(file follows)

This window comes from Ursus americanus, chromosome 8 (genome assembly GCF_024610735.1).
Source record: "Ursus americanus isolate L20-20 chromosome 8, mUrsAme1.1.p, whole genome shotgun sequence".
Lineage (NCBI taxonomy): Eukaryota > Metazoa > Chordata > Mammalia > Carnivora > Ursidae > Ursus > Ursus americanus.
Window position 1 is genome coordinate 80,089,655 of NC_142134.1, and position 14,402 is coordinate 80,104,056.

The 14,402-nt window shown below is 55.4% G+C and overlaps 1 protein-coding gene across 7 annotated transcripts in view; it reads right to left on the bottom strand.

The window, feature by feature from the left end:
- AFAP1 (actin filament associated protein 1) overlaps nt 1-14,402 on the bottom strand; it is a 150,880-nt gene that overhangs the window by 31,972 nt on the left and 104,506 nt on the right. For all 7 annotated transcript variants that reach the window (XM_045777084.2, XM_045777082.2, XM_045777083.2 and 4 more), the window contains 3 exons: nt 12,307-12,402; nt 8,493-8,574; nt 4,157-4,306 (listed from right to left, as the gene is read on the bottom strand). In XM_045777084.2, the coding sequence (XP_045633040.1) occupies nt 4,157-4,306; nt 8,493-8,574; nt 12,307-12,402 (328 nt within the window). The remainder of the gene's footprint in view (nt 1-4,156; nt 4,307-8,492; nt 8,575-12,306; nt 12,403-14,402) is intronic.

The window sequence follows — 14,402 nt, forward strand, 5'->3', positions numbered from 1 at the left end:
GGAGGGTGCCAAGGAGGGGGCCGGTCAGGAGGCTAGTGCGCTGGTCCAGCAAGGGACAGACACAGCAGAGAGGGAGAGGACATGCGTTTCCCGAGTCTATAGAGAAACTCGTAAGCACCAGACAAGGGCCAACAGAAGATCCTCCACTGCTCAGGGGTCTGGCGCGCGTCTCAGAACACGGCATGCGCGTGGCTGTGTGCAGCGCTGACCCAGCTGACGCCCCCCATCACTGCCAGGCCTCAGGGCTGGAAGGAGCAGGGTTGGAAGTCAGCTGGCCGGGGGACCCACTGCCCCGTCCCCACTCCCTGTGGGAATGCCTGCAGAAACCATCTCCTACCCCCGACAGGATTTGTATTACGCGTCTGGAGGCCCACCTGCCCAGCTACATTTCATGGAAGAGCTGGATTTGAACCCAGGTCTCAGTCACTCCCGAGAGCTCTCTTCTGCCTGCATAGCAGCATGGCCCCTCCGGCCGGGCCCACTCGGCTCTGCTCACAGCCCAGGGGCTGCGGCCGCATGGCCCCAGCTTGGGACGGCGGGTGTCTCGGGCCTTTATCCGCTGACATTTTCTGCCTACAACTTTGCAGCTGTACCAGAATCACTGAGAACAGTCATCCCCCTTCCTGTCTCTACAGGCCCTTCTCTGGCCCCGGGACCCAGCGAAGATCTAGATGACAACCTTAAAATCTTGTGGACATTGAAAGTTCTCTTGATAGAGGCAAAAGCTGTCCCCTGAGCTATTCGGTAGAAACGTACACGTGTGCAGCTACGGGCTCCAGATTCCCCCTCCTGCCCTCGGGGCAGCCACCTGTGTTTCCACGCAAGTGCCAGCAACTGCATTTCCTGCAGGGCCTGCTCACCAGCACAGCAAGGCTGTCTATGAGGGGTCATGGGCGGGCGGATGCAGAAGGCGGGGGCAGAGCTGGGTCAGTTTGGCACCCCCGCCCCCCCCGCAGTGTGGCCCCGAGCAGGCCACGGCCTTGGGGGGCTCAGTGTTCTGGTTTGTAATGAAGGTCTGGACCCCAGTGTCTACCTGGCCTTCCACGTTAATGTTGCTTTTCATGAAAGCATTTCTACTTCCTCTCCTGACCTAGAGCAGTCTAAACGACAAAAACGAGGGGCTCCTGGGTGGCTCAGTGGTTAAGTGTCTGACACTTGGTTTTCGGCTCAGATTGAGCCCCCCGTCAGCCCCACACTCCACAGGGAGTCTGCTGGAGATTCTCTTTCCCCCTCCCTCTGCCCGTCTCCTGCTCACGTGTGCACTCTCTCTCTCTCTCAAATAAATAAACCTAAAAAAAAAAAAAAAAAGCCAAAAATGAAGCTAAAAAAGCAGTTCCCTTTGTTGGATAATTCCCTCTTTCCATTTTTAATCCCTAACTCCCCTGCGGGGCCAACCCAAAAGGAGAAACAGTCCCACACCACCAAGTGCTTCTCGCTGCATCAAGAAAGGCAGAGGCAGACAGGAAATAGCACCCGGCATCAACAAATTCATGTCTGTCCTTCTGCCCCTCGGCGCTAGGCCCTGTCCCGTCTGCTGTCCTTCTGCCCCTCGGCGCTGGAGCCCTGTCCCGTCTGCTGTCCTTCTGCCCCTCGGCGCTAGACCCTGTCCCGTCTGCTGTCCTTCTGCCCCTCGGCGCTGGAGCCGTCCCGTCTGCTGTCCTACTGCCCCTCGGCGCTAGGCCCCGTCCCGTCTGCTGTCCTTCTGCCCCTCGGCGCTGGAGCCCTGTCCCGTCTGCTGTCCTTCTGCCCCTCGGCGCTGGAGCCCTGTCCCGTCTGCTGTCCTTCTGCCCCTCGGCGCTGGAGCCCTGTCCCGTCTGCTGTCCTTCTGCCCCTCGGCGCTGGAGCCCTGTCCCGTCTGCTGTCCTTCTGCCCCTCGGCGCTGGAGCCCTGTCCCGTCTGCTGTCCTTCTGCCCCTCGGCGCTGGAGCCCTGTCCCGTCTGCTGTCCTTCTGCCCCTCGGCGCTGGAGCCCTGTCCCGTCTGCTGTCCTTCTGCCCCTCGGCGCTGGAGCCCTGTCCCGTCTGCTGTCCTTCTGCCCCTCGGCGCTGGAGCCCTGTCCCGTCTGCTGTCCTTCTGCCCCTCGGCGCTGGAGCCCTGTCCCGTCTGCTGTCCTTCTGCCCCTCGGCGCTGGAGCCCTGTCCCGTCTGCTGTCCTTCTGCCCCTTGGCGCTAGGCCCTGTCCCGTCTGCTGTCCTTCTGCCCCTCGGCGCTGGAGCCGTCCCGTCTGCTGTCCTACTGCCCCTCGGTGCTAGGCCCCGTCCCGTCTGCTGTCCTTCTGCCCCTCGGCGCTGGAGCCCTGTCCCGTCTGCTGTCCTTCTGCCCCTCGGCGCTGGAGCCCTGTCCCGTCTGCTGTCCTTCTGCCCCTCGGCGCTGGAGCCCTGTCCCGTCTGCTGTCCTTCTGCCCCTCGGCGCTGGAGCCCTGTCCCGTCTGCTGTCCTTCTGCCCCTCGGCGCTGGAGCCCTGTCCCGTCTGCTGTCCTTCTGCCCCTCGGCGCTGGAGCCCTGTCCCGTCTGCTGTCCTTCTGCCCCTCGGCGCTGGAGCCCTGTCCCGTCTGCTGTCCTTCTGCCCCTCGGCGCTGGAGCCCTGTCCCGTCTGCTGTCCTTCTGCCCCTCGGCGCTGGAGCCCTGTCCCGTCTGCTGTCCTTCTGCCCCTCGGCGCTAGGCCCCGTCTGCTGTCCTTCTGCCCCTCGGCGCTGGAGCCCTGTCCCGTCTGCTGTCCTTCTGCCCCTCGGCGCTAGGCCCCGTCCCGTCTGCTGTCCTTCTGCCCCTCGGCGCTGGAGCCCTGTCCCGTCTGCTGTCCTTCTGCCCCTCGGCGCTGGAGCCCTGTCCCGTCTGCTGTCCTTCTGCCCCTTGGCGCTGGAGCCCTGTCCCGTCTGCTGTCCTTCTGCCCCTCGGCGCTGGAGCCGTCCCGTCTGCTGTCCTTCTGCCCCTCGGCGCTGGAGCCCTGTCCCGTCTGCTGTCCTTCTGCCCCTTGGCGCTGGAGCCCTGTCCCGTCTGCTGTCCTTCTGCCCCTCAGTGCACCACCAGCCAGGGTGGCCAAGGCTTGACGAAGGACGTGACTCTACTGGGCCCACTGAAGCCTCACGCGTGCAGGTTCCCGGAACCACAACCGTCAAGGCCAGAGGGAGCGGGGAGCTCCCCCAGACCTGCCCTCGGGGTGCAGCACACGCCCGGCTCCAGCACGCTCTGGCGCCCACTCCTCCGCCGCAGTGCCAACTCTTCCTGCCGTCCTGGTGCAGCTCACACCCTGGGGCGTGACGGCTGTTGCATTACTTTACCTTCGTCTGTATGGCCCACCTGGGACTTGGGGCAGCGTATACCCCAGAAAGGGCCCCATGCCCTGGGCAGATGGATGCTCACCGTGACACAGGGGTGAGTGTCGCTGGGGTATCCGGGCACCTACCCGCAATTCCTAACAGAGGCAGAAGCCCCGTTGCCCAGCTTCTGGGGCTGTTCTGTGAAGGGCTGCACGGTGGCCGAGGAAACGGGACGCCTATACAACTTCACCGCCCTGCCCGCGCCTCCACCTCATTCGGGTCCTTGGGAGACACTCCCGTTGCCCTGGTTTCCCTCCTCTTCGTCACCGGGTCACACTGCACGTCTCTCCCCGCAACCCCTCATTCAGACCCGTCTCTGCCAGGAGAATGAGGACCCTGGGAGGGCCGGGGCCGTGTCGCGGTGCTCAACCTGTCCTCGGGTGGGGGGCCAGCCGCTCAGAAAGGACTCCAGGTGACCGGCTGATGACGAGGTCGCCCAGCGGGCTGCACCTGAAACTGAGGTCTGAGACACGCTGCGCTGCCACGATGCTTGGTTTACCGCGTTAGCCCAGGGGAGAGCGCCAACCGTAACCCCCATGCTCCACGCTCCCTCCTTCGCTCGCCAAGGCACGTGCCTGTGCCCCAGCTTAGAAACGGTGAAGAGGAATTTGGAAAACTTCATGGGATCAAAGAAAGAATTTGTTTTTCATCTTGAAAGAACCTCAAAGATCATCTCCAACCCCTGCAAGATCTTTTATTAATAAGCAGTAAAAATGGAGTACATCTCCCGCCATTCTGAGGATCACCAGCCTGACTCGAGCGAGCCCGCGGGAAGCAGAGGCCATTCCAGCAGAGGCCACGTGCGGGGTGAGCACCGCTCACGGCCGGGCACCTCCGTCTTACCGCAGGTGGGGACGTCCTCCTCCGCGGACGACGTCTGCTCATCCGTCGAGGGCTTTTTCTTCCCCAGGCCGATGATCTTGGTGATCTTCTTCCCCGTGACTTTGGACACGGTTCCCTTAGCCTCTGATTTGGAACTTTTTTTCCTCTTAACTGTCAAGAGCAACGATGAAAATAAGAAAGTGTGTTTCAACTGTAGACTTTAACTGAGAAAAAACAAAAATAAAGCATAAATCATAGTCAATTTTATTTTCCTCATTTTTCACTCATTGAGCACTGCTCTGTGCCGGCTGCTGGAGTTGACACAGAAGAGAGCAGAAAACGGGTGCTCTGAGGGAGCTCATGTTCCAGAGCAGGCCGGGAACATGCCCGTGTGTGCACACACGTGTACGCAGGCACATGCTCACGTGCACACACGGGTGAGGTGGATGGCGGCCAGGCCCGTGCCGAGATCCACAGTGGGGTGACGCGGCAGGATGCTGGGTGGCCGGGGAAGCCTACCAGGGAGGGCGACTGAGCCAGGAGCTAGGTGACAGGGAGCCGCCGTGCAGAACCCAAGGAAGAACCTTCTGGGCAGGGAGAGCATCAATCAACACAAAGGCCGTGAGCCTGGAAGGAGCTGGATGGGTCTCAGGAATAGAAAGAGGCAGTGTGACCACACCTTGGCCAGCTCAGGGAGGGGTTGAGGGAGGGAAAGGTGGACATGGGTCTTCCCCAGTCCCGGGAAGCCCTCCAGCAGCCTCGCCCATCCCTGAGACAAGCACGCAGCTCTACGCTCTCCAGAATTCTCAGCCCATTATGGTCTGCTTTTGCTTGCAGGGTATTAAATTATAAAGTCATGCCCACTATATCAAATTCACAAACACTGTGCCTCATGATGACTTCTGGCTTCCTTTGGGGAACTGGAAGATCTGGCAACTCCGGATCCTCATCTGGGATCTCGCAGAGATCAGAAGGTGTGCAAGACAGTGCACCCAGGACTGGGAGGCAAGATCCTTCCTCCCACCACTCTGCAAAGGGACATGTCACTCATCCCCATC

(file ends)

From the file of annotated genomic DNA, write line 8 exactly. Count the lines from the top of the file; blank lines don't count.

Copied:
The window sequence follows — 14,402 nt, forward strand, 5'->3', positions numbered from 1 at the left end: